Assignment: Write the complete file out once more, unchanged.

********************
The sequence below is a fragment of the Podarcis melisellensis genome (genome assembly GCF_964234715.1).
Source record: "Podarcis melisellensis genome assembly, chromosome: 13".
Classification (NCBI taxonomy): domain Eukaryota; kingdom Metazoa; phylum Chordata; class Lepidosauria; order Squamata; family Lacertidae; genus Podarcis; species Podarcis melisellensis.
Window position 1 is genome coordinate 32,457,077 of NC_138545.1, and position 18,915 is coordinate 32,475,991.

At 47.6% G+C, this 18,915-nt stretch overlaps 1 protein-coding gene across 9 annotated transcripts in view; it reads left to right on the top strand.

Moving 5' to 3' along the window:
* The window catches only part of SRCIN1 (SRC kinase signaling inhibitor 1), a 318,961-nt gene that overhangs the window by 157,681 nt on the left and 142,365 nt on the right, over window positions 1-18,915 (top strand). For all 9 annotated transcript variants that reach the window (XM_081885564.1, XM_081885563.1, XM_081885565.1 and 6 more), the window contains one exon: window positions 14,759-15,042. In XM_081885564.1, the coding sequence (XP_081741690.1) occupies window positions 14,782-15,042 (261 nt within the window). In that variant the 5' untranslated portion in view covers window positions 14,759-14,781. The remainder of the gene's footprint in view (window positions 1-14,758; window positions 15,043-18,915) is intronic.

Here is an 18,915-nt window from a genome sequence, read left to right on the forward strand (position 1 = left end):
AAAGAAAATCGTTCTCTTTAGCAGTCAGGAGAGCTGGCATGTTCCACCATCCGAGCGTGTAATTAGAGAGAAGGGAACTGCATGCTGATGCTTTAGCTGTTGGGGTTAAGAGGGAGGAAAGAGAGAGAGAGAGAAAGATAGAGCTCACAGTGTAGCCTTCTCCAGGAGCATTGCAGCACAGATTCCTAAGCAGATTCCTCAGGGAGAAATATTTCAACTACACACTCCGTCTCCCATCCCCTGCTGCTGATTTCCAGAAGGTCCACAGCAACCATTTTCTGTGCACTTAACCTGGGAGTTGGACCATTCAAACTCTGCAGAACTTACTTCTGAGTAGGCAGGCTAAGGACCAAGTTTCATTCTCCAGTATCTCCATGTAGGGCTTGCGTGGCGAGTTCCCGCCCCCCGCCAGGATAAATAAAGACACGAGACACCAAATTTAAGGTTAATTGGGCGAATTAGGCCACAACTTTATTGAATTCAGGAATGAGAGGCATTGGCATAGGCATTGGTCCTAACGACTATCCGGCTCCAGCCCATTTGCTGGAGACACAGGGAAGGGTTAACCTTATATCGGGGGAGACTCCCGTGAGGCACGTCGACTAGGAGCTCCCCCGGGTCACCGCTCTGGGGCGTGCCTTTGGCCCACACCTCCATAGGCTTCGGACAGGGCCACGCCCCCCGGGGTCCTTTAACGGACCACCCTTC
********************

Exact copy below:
The sequence below is a fragment of the Podarcis melisellensis genome (genome assembly GCF_964234715.1).
Source record: "Podarcis melisellensis genome assembly, chromosome: 13".
Classification (NCBI taxonomy): domain Eukaryota; kingdom Metazoa; phylum Chordata; class Lepidosauria; order Squamata; family Lacertidae; genus Podarcis; species Podarcis melisellensis.
Window position 1 is genome coordinate 32,457,077 of NC_138545.1, and position 18,915 is coordinate 32,475,991.

At 47.6% G+C, this 18,915-nt stretch overlaps 1 protein-coding gene across 9 annotated transcripts in view; it reads left to right on the top strand.

Moving 5' to 3' along the window:
* The window catches only part of SRCIN1 (SRC kinase signaling inhibitor 1), a 318,961-nt gene that overhangs the window by 157,681 nt on the left and 142,365 nt on the right, over window positions 1-18,915 (top strand). For all 9 annotated transcript variants that reach the window (XM_081885564.1, XM_081885563.1, XM_081885565.1 and 6 more), the window contains one exon: window positions 14,759-15,042. In XM_081885564.1, the coding sequence (XP_081741690.1) occupies window positions 14,782-15,042 (261 nt within the window). In that variant the 5' untranslated portion in view covers window positions 14,759-14,781. The remainder of the gene's footprint in view (window positions 1-14,758; window positions 15,043-18,915) is intronic.

Here is an 18,915-nt window from a genome sequence, read left to right on the forward strand (position 1 = left end):
AAAGAAAATCGTTCTCTTTAGCAGTCAGGAGAGCTGGCATGTTCCACCATCCGAGCGTGTAATTAGAGAGAAGGGAACTGCATGCTGATGCTTTAGCTGTTGGGGTTAAGAGGGAGGAAAGAGAGAGAGAGAGAAAGATAGAGCTCACAGTGTAGCCTTCTCCAGGAGCATTGCAGCACAGATTCCTAAGCAGATTCCTCAGGGAGAAATATTTCAACTACACACTCCGTCTCCCATCCCCTGCTGCTGATTTCCAGAAGGTCCACAGCAACCATTTTCTGTGCACTTAACCTGGGAGTTGGACCATTCAAACTCTGCAGAACTTACTTCTGAGTAGGCAGGCTAAGGACCAAGTTTCATTCTCCAGTATCTCCATGTAGGGCTTGCGTGGCGAGTTCCCGCCCCCCGCCAGGATAAATAAAGACACGAGACACCAAATTTAAGGTTAATTGGGCGAATTAGGCCACAACTTTATTGAATTCAGGAATGAGAGGCATTGGCATAGGCATTGGTCCTAACGACTATCCGGCTCCAGCCCATTTGCTGGAGACACAGGGAAGGGTTAACCTTATATCGGGGGAGACTCCCGTGAGGCACGTCGACTAGGAGCTCCCCCGGGTCACCGCTCTGGGGCGTGCCTTTGGCCCACACCTCCATAGGCTTCGGACAGGGCCACGCCCCCCGGGGTCCTTTAACGGACCACCCTTC